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On looking at the picture, I’m sure you’ll have gathered that it’s not what you think. I’m not going to sit here and spout to you about how petrified I am about being in third year and not having a job, because quite simply, I’m not that scared. I mean don’t get me wrong, the prospect of leaving university with no real plan does indeed worry me a little… but it also fills with so much excitement! How boring it must be to know you are headed for a job as soon as you leave three years of “endless fun” only to walk straight into something you will be doing, and will most likely be sick of for the rest of your life! For those of you who have a job lined up after university, this is NOT a criticism. I think it is wonderful if that is what makes you happy but this is just a little reminder to both myself and those of you who have absolutely no idea what you are going to do with your life that it is ABSOLUTELY FINE. In fact, I’d go as far as saying it’s ABSOLUTELY FABULOUS. Yes, that’s exactly what it is: fabulous. You can live the dream… go travelling, experiment with narcotics, take up smoking, have sex in bins, act like you know everything when really you know nothing. Do anything that you will look back on in four years time and cringe. That’s the fun of being an adolescent, something I will be until the age of twenty five by the way, because let’s face it, that dude didn’t write the song “Forever Young” for nothing you know.
So girls; keeping wearing those miniskirts and smoking Marlboro lights and boys, keep being drunken fools and kissing far too many girls of an evening. That’s (apparently) what the early twenties were made for. Learning lessons. We have all the time in the world to be successful writers, bankers, teachers and business men; it’s our last chance to be young! Embrace it. Live it. Look back and love it.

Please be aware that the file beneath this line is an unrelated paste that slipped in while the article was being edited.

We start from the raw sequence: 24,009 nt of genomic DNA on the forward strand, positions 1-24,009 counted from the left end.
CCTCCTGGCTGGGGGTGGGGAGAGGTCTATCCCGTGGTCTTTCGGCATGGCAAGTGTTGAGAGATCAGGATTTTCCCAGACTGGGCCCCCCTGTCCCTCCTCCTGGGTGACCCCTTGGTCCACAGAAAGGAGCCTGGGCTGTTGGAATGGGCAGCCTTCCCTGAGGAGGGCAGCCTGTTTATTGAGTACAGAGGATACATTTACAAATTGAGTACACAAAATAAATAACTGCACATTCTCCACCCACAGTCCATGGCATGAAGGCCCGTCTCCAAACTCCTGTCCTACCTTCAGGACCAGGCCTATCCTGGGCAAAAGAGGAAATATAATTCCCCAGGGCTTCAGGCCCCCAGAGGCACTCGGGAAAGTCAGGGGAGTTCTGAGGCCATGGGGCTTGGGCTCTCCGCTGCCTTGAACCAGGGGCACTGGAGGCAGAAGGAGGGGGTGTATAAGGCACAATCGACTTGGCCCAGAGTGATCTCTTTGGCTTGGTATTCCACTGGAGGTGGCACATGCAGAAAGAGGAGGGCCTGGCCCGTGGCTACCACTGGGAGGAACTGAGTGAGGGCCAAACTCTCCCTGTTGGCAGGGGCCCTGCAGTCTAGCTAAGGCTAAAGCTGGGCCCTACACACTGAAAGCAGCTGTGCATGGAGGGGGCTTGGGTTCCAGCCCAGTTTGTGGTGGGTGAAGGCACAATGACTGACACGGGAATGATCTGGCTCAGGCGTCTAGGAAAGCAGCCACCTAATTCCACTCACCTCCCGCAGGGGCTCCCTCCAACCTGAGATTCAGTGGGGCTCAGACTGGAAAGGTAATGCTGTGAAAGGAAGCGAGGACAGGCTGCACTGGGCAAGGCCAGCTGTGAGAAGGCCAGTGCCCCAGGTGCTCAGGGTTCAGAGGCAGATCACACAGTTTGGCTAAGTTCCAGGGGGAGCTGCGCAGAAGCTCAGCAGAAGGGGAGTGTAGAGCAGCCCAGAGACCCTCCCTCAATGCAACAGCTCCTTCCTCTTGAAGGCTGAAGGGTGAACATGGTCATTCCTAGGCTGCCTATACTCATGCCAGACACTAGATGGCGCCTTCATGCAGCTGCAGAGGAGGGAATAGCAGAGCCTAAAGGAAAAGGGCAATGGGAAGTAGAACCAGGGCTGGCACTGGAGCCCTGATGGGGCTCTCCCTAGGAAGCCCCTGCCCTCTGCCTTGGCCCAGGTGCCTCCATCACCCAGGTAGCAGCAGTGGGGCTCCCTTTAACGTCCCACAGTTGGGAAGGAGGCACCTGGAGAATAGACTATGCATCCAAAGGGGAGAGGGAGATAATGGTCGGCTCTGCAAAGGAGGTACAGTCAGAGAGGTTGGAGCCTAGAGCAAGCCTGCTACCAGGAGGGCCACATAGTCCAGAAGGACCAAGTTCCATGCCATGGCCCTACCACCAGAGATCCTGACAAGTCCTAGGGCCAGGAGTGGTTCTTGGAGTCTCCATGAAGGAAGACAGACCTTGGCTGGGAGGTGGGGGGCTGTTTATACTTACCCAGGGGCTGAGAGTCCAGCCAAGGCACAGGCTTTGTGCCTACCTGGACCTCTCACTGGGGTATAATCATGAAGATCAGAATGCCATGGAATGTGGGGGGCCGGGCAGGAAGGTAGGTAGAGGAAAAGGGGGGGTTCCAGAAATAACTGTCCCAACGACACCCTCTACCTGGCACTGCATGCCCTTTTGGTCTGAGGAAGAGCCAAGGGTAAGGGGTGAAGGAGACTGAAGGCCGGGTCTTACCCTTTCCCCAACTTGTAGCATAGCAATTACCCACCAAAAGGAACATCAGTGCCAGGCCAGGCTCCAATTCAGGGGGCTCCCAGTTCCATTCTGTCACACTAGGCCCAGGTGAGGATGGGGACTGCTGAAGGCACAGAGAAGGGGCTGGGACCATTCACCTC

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Angelina Jolie and Marylin Monroe are just two of the most gorgeous examples of women that wear red lipstick with ease. There are hundreds more, in fact, I have a theory that red lippy suits every single woman, as long as she knows how to wear it. There is one woman who i’m not sure can pull it off. Me. When I think of myself sporting the red lip look, I would like to say I picture Jessica Rabbit, but in reality, I find myself looking more like Jessie Wallace! It just DOES NOT suit me. I have tried for years to figure out what it is that makes me look so god damn awful when donning something other than pale lips. I have questioned the shape of my face, my auburn hair clashing with the colour and even my sticky out teeth, but i’ve now come to the conclusion that it’s an attitude thing. You have to be able to wear the lipstick, not let it wear you. This is where the problem lies.